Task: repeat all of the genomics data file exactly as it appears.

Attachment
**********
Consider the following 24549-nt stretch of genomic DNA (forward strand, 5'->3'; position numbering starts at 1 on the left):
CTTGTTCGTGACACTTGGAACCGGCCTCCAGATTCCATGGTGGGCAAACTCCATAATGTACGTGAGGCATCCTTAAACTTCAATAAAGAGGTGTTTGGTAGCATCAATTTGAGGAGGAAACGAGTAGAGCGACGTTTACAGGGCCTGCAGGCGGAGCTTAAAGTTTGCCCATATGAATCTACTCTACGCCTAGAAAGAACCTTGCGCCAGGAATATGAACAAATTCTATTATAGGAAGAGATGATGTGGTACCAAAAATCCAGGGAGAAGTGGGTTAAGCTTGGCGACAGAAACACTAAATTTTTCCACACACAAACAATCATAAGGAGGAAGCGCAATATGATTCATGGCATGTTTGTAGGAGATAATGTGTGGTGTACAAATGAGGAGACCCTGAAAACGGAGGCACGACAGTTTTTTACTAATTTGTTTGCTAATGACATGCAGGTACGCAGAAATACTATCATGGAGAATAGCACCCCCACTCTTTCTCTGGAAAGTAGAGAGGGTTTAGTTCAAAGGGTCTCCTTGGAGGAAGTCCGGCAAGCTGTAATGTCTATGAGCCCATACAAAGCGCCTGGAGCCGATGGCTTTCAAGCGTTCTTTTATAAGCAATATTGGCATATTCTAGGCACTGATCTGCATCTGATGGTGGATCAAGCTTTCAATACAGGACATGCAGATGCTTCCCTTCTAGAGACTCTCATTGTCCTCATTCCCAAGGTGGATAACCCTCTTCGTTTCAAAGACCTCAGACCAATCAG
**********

Consider the following 24549-nt stretch of genomic DNA (forward strand, 5'->3'; position numbering starts at 1 on the left):
CTTGTTCGTGACACTTGGAACCGGCCTCCAGATTCCATGGTGGGCAAACTCCATAATGTACGTGAGGCATCCTTAAACTTCAATAAAGAGGTGTTTGGTAGCATCAATTTGAGGAGGAAACGAGTAGAGCGACGTTTACAGGGCCTGCAGGCGGAGCTTAAAGTTTGCCCATATGAATCTACTCTACGCCTAGAAAGAACCTTGCGCCAGGAATATGAACAAATTCTATTATAGGAAGAGATGATGTGGTACCAAAAATCCAGGGAGAAGTGGGTTAAGCTTGGCGACAGAAACACTAAATTTTTCCACACACAAACAATCATAAGGAGGAAGCGCAATATGATTCATGGCATGTTTGTAGGAGATAATGTGTGGTGTACAAATGAGGAGACCCTGAAAACGGAGGCACGACAGTTTTTTACTAATTTGTTTGCTAATGACATGCAGGTACGCAGAAATACTATCATGGAGAATAGCACCCCCACTCTTTCTCTGGAAAGTAGAGAGGGTTTAGTTCAAAGGGTCTCCTTGGAGGAAGTCCGGCAAGCTGTAATGTCTATGAGCCCATACAAAGCGCCTGGAGCCGATGGCTTTCAAGCGTTCTTTTATAAGCAATATTGGCATATTCTAGGCACTGATCTGCATCTGATGGTGGATCAAGCTTTCAATACAGGACATGCAGATGCTTCCCTTCTAGAGACTCTCATTGTCCTCATTCCCAAGGTGGATAACCCTCTTCGTTTCAAAGACCTCAGACCAATCAG